Syrian opposition dismisses Assad's general amnesty as a sham
International envoy Lakhadr Brahimi is currently in Syria, attempting to secure a temporary ceasefire between government forces and the rebels.
Syrian President Bashar Assad on Tuesday issued a general amnesty, state-run television reported, and the opposition dismissed the decision as a sham.
The amnesty applies to all offenses committed before October 23 except for "terrorist crimes", added the broadcaster. The announcement comes days before the start of the Muslim festival of al-Adha on Friday.
"This is not a real amnesty. He (Assad) releases 100 prisoners and detains 500 others," Rami Abdul-Rahman, the head of the opposition Syrian Observatory for Human Rights, told dpa.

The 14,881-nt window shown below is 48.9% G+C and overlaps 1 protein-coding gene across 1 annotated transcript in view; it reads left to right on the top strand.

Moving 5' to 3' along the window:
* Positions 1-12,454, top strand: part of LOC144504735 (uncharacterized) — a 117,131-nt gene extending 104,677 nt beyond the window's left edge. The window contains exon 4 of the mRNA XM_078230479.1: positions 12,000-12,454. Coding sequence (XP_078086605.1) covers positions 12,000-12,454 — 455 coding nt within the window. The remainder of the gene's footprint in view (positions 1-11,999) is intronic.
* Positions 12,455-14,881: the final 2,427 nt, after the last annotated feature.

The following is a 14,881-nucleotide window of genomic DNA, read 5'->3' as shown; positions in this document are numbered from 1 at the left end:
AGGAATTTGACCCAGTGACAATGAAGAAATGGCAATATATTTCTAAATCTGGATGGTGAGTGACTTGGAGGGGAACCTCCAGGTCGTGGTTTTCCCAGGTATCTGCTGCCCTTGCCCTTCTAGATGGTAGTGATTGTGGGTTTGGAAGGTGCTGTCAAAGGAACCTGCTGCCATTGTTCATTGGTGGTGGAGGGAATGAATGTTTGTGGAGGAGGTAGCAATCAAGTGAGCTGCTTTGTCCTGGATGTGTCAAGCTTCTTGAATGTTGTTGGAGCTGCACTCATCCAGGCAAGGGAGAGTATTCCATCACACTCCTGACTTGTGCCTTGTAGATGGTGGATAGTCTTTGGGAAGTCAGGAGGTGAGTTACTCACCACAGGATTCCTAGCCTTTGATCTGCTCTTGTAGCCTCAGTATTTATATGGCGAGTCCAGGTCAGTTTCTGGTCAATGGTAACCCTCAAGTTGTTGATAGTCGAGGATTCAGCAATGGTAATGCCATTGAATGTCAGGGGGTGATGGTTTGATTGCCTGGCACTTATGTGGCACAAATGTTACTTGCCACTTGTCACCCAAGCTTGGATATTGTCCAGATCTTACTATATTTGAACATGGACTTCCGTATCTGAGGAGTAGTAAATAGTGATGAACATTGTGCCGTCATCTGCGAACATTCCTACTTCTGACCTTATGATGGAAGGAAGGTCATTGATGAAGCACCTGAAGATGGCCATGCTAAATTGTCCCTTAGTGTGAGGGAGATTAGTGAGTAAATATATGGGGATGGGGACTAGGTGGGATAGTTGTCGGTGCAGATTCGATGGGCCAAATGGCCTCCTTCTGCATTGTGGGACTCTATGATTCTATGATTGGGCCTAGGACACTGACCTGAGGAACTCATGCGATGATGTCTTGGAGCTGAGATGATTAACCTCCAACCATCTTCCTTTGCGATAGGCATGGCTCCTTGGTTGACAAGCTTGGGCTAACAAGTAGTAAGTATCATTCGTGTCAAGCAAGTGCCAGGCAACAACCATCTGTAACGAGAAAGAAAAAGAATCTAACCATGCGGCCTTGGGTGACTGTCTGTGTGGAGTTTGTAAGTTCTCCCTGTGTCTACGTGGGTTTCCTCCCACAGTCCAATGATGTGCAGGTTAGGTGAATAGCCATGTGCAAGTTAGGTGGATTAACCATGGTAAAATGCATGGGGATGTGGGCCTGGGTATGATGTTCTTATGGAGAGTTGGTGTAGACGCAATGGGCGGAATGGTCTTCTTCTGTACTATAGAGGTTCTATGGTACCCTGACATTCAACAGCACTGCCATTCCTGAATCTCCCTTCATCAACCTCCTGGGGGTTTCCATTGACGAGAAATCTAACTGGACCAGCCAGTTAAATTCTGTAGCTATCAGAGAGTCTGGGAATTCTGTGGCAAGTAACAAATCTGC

United Nations-Arab League envoy Lakhadr Brahimi is in Syria to try to secure a temporary ceasefire between government forces and the rebels over the holiday.
Syrian government officials have said that Damascus is in favor of the truce proposal, but would not commit itself to halting fire until the West and its Gulf allies stop supporting the rebels.
At least six people were killed in shelling attacks by government troops in the northern city of Aleppo, opposition activists said.
Four others were killed in an attack by government troops on the pro-rebel town of Harsta on the outskirts of Damascus, they added.
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